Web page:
Mark Curtis

Fjord launches annual trends report 2016

How are our devices learning from our critical micromoments? How is digital technology making luxury available for the masses like never before? And are we about to see a major shift in the mobile app landscape as it evolves from being user-controlled to proactively powering a user’s life?

These are just some of the questions tackled in Trends 2016, our annual report that shines a light on the most significant and emerging technology, design and business developments and describes how they will impact our world in the coming year.

We’ve drawn insight and inspiration from Fjord’s team of 750+ designers, developers and thought leaders to create this year’s 10 trends. They reflect what our clients are asking for, our experiences as citizens and users, and our well-informed guesses (we hope!) on the impact of emergent technology.

This year, we also identified four distinct meta themes:

Living Services Underpins Everything

In the coming year, we’ll see a continuing drive toward the goal of constantly changing services, dynamically responding to user needs and context in real time. Developments are emerging fast, both at a technology level (the rise of AI) and at the demand level (the quantified self is now a widespread liquid expectation, not just the obsession of a few).

Smaller, Faster, Flatter

Services will move toward faster delivery in smaller chunks of activity and content, enabled by the rise of platforms. The disappearance of apps into platforms is one manifestation of this; the democratization of luxury is another.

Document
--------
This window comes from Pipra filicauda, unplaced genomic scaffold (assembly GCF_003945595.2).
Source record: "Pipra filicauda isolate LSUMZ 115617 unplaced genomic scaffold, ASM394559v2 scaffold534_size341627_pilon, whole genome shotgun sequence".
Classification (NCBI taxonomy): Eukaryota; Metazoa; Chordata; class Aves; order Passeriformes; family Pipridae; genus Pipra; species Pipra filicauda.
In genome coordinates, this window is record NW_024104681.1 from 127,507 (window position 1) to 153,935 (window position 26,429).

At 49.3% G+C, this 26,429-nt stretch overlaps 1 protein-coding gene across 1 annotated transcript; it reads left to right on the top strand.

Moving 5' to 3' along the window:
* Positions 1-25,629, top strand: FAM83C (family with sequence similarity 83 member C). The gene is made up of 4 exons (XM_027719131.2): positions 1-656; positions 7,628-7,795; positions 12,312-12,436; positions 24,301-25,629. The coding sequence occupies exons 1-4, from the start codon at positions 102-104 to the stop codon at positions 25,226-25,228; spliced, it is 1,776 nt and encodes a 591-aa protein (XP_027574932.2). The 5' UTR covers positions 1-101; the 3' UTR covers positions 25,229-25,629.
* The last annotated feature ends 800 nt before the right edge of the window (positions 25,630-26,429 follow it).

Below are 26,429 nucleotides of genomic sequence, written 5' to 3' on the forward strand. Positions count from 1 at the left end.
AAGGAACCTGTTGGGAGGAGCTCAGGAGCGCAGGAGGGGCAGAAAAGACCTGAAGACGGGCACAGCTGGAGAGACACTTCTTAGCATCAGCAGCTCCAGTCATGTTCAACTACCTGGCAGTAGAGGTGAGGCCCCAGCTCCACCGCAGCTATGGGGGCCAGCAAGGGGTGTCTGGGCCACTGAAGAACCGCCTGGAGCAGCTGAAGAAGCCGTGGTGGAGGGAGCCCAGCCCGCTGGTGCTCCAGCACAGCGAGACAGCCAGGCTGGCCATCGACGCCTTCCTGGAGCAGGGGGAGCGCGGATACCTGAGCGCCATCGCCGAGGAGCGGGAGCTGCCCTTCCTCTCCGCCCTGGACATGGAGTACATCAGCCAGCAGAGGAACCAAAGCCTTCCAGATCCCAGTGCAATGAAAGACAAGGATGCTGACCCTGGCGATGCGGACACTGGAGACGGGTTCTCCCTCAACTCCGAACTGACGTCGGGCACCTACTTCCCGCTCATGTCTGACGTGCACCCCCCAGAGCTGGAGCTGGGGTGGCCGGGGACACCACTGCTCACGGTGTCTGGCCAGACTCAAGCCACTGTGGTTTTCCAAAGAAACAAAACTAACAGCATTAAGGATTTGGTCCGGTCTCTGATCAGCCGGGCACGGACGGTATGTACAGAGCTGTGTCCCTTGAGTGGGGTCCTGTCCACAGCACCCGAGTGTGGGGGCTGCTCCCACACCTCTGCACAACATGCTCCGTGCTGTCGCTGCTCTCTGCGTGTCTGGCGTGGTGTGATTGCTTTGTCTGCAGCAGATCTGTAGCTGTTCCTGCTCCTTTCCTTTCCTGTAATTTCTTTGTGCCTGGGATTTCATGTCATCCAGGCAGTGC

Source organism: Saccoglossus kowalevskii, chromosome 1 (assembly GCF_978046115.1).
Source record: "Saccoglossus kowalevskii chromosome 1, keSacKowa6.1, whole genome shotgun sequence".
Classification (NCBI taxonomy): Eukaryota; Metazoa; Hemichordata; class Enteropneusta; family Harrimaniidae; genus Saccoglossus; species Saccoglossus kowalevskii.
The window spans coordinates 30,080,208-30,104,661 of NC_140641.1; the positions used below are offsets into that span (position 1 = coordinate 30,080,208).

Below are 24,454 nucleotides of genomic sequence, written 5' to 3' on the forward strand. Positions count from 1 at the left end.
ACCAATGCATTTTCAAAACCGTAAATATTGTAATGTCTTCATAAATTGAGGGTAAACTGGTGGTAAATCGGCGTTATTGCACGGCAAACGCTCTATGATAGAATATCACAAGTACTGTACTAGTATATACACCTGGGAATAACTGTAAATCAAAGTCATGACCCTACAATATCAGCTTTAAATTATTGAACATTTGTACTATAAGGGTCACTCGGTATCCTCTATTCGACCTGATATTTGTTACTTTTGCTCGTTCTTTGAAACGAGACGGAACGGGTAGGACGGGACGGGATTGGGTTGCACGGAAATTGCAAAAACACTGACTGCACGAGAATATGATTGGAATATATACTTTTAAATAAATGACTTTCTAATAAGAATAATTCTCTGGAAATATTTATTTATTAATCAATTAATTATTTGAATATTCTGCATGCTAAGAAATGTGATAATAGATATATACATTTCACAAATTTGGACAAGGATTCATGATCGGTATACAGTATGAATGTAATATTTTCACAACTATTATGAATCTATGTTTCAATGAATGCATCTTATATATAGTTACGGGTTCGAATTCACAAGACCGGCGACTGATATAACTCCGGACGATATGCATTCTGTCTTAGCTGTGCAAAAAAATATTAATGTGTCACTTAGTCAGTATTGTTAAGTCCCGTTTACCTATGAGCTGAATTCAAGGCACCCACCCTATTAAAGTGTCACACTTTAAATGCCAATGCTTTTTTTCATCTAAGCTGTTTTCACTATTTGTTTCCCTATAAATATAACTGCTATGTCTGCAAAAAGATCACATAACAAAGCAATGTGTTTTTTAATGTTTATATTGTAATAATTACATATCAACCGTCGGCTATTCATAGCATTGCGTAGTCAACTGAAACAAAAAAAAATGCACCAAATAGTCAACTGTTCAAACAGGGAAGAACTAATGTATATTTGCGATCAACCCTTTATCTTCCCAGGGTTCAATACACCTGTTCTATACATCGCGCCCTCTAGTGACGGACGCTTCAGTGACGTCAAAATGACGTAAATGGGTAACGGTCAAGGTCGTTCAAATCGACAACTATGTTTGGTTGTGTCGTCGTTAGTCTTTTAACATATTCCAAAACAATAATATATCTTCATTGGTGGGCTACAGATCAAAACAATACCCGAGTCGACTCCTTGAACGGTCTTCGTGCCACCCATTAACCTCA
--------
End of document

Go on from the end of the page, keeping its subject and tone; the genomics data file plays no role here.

Social Change Through Digital

It’s emerging as a subject that cannot be avoided by people, companies or governments: Whether it’s in the workplace, in the home or as a concerned citizen, the urge to design for happiness is one common focus that resonates at the core of many of our trends.

Design Thinking Becomes Design Doing

Design is making huge strides, not just in business but in governments as well. We’re seeing the largest companies bring the practice of design in-house, and governments are creating entire bureaus of digital engineers. There is plenty of evidence and momentum for using design to catalyze change. The trick is not to get stuck admiring the promise, but activate the doing.

These are the new battlegrounds organizations need to understand if they hope to be leaders in the markets that are emerging in 2016.

Fjord’s Trends report is hosted here and has its own dedicated SlideShare page. You’ll also be able to follow our updates on Twitter, Facebook, LinkedIn and Instagram.

Please take the time to read, discuss and share. And let us know what you think!


Mark Curtis

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